TAOS, N.M. (AP) – Those living in and around Taos all appear to be doing the same thing – examining the license plates of out-of-state tourists.
They come from all over, from as nearby as Arizona to as distant as Maryland. They include Georgians, Californians and Oklahomans.
“And Texans,” Taos County Commissioner Candyce O’Donnell said. “Lots of Texans.”
Many states around the nation have seen their number of COVID-19 cases surge in recent weeks, including New Mexico. While numbers have started to decline in some areas, many tourists are still traveling across the country, having been cooped up in their homes for months.
Chris White of Little Rock, Arkansas, perused the famed Taos Plaza in early August with his family. He said his family was on a cross-country trip and that they had only been in New Mexico for just over a day.
“It’s a neat little town,” White said of Taos.
But as he took in the sights, White said he was not aware of the requirement for out-of-state tourists to self-isolate in a residence for 14 days, a rule issued by Gov. Michelle Lujan Grisham last month.
Had he known of the rule, he said, his family probably would have gone somewhere else.
It’s the lack of knowledge – or willful defiance in some cases – of state-issued health codes that has angered many in Taos, a town heavily reliant on tourism for its local economy.
On a Facebook page titled “Taos & Vicinity Coronavirus Action,” many locals have voiced concerns about incoming travelers not abiding by local health regulations and authorities not enforcing them.
“We are getting tired of the tourists and travelers not abiding by our state mandate and lack of enforcement,” Neha Pant wrote.
Tourists, they say, are putting the rest of the town in danger.
While Taos Plaza was fairly deserted for a typical weekday in August, a smattering of visitors could be seen looking at different shops, some not obeying the local health ordinances.
Deryl Gotcher of Oklahoma said he had just arrived in Angel Fire and was visiting Taos for the day. He said he planned on quarantining in his Airbnb for two weeks but still wanted to see the town. The public health order requires people to isolate within the confines of a residence.
Keith Washburn, also of Oklahoma, had traveled by recreational vehicle to Red River, which his family has visited for many years. He sat quietly in the middle of the Plaza,not wearing a face covering.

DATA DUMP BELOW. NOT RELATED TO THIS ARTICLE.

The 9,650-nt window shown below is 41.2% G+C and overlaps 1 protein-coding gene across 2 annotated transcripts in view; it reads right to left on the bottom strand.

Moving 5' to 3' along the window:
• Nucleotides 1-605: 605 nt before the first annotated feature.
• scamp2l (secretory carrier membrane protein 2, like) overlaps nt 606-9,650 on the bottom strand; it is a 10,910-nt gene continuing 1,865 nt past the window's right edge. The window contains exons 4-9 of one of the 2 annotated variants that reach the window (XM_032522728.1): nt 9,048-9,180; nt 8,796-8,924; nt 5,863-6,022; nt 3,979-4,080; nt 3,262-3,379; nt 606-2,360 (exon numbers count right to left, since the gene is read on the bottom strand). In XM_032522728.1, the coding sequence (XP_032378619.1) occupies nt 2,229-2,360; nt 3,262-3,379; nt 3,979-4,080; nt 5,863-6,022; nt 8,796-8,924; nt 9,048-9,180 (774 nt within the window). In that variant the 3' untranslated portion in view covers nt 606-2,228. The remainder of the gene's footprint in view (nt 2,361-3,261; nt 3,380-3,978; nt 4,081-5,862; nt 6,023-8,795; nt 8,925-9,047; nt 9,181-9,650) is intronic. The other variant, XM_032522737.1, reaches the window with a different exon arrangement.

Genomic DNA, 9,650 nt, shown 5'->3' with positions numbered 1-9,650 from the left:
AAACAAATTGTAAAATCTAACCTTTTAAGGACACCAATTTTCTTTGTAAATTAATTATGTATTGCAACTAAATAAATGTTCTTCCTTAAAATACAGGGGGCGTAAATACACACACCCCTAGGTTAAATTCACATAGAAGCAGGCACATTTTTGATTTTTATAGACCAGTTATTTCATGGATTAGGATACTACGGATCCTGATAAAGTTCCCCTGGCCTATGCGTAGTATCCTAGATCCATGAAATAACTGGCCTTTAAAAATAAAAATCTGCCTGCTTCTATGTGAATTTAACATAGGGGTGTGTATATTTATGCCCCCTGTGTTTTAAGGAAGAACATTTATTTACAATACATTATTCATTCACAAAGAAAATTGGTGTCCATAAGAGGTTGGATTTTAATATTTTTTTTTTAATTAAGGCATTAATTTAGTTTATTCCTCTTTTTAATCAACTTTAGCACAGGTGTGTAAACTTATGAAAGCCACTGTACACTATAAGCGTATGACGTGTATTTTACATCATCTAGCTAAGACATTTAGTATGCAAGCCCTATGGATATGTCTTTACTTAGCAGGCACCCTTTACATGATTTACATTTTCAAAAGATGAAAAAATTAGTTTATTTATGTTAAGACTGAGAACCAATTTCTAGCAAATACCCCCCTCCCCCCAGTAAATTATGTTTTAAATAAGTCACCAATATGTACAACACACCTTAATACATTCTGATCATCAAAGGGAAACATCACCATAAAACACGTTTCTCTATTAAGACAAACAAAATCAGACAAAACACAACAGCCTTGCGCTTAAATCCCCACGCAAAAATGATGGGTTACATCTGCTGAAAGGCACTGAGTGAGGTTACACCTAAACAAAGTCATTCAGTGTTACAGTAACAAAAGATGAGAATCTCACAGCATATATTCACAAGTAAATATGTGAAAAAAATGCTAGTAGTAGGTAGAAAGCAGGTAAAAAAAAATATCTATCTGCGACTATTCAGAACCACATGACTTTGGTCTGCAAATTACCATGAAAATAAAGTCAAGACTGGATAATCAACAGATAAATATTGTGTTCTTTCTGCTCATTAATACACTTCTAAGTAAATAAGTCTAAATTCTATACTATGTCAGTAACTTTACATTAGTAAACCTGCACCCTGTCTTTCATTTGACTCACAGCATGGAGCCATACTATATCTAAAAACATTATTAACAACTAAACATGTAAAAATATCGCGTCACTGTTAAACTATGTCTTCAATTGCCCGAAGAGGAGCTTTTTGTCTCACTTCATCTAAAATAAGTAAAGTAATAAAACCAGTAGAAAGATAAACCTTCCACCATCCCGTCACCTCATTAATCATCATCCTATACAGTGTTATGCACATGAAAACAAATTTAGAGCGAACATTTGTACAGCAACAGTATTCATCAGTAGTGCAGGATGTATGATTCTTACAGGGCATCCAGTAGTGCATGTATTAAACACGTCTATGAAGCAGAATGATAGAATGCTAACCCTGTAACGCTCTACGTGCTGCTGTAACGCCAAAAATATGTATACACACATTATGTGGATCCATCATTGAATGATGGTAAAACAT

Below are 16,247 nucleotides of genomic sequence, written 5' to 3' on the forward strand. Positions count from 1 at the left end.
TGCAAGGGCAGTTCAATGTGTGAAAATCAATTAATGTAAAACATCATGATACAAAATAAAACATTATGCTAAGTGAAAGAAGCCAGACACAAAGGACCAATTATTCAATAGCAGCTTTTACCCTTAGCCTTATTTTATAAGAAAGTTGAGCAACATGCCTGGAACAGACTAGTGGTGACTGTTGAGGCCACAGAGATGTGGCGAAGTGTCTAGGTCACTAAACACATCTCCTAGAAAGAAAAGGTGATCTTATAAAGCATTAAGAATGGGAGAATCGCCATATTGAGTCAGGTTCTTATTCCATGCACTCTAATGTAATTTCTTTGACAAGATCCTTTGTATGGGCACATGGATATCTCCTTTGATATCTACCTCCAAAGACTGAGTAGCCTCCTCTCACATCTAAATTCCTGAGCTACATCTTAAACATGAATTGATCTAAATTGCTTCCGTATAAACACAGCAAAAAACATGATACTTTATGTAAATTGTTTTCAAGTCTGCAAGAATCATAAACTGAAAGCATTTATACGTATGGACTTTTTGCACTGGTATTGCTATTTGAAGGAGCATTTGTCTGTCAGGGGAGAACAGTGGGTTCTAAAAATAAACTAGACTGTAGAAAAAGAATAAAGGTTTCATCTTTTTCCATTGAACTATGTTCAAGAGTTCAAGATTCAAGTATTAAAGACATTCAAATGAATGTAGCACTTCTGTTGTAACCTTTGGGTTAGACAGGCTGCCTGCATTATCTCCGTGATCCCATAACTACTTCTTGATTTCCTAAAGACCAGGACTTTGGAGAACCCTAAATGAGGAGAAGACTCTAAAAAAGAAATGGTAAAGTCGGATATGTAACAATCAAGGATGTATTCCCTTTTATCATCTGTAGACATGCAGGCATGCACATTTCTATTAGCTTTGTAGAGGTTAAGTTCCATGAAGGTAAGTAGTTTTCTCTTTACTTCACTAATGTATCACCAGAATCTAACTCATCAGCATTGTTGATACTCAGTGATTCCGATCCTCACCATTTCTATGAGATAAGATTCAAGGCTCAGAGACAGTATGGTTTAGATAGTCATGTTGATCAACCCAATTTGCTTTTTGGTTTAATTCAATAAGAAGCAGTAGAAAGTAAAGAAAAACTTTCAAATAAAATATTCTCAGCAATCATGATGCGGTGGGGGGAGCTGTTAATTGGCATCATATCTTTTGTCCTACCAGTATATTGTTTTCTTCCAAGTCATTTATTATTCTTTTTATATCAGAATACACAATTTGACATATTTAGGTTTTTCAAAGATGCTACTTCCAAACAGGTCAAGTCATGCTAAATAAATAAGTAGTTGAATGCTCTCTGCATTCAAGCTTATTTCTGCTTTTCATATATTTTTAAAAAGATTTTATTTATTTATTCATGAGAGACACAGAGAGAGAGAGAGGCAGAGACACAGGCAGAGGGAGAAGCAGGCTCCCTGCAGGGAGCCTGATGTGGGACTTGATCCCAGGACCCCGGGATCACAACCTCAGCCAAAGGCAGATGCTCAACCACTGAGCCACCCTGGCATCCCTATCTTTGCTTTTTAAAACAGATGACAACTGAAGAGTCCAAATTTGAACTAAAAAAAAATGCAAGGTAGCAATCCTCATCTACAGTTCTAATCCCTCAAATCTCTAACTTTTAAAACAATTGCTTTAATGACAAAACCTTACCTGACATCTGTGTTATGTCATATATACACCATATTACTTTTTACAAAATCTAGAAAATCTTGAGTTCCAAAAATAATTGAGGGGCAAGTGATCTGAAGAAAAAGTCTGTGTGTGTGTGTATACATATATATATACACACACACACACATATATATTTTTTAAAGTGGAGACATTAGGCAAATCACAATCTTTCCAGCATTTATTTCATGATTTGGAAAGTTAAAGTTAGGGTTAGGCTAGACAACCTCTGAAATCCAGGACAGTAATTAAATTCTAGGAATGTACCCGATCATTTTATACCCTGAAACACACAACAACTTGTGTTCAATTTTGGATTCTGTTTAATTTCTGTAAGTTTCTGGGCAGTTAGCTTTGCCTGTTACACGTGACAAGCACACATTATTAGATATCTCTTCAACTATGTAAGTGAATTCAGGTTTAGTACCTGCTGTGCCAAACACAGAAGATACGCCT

When asked why he had no mask, Washburn sighed and pulled a crumpled black mask out of his overalls pocket.
“I’ve got it right here,” he said, putting it over his mouth.
It’s an issue local officials have been trying to address.
On nearly every street corner in Taos, there’s a sign telling people to socially distance and wear masks. The town recently issued its first mask-related citation.
The Town Council recently passed a resolution authorizing the town to revoke permits of short-term rentals that don’t enforce the two-week quarantine.
Taos Mayor Dan Barrone said most visitors abide by the rules, but that there are still a few holdouts.
Barrone, who is also the state representative for District 42, said he hasn’t seen any locals express hostility to tourists, but he does hear about it.
“There is somewhat of a divide,” Barrone said.
In some cases, that frustration among locals has gone far beyond the walls of social media, especially as COVID-19 cases in Taos County have more than doubled over the past month.
Residents and tourists have reported instances of cars with out-of-state plates getting keyed, people throwing rocks at visitors and people yelling at tourists to leave Taos.
Multiple times, someone has sprayed a message on the walls of buildings or shops in the Plaza: “Go home.”
One of those shops was Atira’s Southwest, a high-end clothing store. Atira, who declined to give her last name, owns the store and said the message upset many of her out-of-state clients.
“My customers are very unhappy with that,” she said. “They found it very offensive.”